According to the latest forecast from Savills Rural Research, the price of UK farmland is set to enjoy a 10th successive year of annual growth in 2012, although the 3.9% price increase posted in the first six months of this year suggests that the average annual growth of 5% achieved in previous years is unlikely to be repeated.
Despite a 14% drop in the supply of English farmland offered on the open market, the highest prices were achieved in the arable sector across the eastern counties, a market driven by private investors and commercial farmers. Here, large blocks of top-quality bare land can change hands at £9,000 to £10,000 an acre. In the west of England, however, the predominance of less profitable livestock farms with smaller acreages and a significant residential element means that land prices of about £5,000 an acre are more the norm.
Ian Hepburn, of Hampshire-based buying agents Private Property Search (01256 242938), expects the extraordinary recent performance of the UK arable-land market to continue in spite of this year’s abnormal rainfall, given that the UK continues to be one of the best countries in the northern hemisphere for arable cropping. Buyers of residential farms are also still active, he says, especially if there is sufficient acreage (500 acres or more) for the land to be farmed commercially.
With net income from arable farming currently running at 2% to 3% per annum, plus capital growth, and substantial tax benefits (including the opportunity to offset farming expenditure against other forms of income), such buyers see the combination of a rural lifestyle with active farming operations as the best of all worlds in uncertain times. But such farms, it must be said, are few and far between.
The market for 200-acre to 300-acre farms with large houses is more problematic, Mr Hepburn says, although there are still hobby farmers around who will pay a premium for a picturesque farm in the south or west of England, provided it has a good, but not over-large, farmhouse, enough land or woodland to support a family shoot and guarantee privacy and protection, and effective transport links with London.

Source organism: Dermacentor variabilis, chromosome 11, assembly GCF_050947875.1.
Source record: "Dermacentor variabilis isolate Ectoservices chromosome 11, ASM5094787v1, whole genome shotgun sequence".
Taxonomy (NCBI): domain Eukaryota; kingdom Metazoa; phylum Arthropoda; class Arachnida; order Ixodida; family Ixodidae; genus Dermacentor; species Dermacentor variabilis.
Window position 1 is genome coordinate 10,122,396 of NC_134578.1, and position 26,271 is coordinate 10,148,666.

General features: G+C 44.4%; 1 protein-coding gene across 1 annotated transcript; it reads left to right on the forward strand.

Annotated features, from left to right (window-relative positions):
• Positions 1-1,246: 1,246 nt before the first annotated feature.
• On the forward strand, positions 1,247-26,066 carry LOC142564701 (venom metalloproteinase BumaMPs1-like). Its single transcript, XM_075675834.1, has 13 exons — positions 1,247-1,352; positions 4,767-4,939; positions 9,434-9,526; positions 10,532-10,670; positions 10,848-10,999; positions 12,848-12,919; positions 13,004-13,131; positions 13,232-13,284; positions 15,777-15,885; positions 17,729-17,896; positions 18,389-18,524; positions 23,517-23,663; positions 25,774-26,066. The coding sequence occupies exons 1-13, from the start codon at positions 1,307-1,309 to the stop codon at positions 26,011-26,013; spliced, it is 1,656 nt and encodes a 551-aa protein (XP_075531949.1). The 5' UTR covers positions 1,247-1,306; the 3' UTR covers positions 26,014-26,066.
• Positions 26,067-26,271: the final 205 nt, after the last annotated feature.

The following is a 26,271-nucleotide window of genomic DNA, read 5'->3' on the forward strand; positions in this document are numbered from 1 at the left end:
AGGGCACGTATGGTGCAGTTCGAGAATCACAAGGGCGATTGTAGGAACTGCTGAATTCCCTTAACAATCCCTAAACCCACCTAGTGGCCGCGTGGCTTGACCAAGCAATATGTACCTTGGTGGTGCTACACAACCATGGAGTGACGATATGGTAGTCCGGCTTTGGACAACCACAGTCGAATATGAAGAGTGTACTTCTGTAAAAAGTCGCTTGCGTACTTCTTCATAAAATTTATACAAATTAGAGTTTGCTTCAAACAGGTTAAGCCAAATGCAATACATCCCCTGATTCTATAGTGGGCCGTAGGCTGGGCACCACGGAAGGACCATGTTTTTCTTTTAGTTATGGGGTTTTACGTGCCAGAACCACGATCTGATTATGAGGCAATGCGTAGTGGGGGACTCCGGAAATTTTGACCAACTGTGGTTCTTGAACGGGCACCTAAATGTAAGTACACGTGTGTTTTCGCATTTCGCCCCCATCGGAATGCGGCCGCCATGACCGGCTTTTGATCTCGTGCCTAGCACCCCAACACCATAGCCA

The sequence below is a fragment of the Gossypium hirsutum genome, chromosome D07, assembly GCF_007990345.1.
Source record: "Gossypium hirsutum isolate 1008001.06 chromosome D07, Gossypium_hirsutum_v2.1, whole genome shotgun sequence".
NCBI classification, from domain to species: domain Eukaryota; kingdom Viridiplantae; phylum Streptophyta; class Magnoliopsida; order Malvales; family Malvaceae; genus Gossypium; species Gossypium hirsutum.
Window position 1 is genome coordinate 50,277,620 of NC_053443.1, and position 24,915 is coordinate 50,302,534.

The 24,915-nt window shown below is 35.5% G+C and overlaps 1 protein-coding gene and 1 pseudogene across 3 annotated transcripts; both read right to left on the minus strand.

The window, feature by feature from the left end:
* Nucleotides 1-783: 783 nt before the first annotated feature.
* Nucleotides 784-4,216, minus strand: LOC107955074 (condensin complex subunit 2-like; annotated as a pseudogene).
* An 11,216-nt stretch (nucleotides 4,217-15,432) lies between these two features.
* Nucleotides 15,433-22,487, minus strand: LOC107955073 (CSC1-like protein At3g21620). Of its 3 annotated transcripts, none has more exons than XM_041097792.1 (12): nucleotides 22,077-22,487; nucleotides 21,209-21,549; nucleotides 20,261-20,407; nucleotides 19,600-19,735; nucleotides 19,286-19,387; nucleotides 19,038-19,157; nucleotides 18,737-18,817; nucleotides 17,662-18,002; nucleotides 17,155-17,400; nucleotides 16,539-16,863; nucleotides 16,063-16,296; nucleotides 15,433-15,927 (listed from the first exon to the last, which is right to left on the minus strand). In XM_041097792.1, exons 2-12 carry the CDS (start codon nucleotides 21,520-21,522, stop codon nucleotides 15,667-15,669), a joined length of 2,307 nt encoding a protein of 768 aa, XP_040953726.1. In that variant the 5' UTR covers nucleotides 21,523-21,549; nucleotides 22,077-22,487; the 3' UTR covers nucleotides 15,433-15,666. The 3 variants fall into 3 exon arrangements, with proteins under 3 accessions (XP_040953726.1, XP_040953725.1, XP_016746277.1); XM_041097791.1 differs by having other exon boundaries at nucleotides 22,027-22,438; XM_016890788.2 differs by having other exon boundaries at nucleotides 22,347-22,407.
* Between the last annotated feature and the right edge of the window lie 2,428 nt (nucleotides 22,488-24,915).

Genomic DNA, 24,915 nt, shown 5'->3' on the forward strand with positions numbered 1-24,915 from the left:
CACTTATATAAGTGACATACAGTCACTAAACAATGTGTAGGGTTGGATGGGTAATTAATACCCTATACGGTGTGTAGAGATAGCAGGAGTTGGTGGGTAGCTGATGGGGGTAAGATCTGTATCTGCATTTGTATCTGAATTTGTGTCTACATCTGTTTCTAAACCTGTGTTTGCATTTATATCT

One farm that offers all this and more is 388-acre Rye Hill Farm near Longbridge Deverill, in the lovely Upper Wylye Valley, Wiltshire, 23 miles west of Salisbury, which was launched in last week’s Country Life at a guide price of £5.6 million for the whole, through Carter Jonas (01225 747270) and Strutt & Parker (01722 328739). ‘Rye Hill Farm has something for everyone-a wonderful location at the foot of the Wiltshire Downs, a good house set in the middle of its land and lots of income-producing aspects,’ enthuses Robin Gould of Strutt & Parker in Salisbury, for whom the farms market remains ‘evergreen’, both from a commercial and a lifestyle point of view.
Protected on one side by the Duke of Somerset’s Maiden Bradley estate and the National Trust’s Stourhead on the other, Rye Hill Farm was part of an estate owned by the 15th Duke of Somerset, before being sold to John Wilmot Pope in the 1920s, and then, in the 1930s, to the present vendor’s family. The main six-bedroom period farmhouse stands at the end of a long drive, with spectacular views from almost every window, especially those of the principal first-floor bedrooms. Built of traditional brick under a tiled roof, its current configuration includes a self-contained granny flat that could easily be reincorporated into the main house.
The land, 370 acres of which is farmed in conjunction with a neighbouring farmer, is classified Grade 2/3 and currently divided into three equal-sized blocks for ease of cropping and rotation. It also forms part of the prestigious Brixton shoot, which uses a converted former granary as its office a relationship that offers a new owner the chance to be part of one of the finest shoots in the south of England.